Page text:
The presentation of sport-related concussion (SRC) is heterogenous. Consensus guidelines recommend multidimensional assessment for concussion diagnosis and management. A test battery encompassing assessment of the various domains potentially affected by concussion is important to provide the effective clinical assessment of SRC. Among popular cognitive, oculomotor, and postural stability assessment methods, it remains unclear which modalities perform best in detecting concussion.


Our aim was to directly compare an array of clinical assessment tools in terms of sensitivity to SRC.


Participants were 91 concussed male football players and 85 non-concussed teammates, ages 14-24. Groups were matched on age, institution, years of participation, race, handedness, history of ADHD, and history of prior concussion. Measures were administered to concussed and control athletes at 5 time points: pre-season baseline, 48 hours post-injury, and at 8, 15, 45 days post-injury. Testing included Sport Concussion Assessment Tool 3 (SCAT-3) Symptom Severity, Standardized Assessment of Concussion (SAC), Balance Error Scoring System (BESS), Wechsler Adult Intelligence Scale – IV Processing Speed Index (WAIS-IV PSI), Trail Making Test (TMT) Parts A and B, Immediate Post-Concussion and Cognitive Testing (ImPACT), King-Devick Test (K-D Test).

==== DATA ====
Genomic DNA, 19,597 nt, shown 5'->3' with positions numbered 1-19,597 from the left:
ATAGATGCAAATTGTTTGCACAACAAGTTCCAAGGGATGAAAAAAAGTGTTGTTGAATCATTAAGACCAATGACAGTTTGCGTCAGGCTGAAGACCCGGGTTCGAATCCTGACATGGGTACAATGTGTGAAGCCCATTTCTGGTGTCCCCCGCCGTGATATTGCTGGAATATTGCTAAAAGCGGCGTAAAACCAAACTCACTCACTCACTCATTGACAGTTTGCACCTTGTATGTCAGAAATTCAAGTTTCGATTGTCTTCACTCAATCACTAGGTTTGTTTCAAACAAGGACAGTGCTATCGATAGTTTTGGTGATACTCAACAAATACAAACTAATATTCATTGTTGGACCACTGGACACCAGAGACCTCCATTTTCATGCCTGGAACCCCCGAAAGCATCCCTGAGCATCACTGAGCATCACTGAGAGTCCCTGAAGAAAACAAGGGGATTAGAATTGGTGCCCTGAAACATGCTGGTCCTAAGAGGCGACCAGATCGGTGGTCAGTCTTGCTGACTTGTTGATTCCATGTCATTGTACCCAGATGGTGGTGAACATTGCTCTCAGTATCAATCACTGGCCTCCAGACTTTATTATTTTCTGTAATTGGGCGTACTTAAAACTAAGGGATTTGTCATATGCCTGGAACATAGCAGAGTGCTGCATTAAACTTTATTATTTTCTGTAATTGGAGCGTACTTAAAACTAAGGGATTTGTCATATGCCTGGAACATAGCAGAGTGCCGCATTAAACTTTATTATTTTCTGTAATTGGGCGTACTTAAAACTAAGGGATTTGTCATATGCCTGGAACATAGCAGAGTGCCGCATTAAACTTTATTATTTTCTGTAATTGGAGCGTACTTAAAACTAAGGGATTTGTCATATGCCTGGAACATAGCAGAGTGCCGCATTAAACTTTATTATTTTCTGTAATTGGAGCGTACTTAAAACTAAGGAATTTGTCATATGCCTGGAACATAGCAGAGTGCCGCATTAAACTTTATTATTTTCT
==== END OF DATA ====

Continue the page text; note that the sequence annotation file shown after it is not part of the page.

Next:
Clinical assessments were most sensitive to SRC at 48-hours post-injury. Symptom severity was the best tool overall. The BESS was the best performance-based assessment. Oculomotor and cognitive testing via ImPACT, WAIS-IV PSI, and TMT-A were sensitive to a lesser degree. Select clinical assessments were sensitive to SRC at days 8 and 15 including symptoms severity and verbal memory. SAC and TMT-B were not sensitive to SRC across time points.


We observed heterogeneity in clinical assessment performance. Specifically, we observed that the clinical domains strongest in the initial days post-injury (symptom severity, balance) were less sensitive at later follow-up. These findings support the importance of multidimensional assessment.

Summary Points

  • These findings support the multidimensional assessment of concussion, which includes the K-D Test.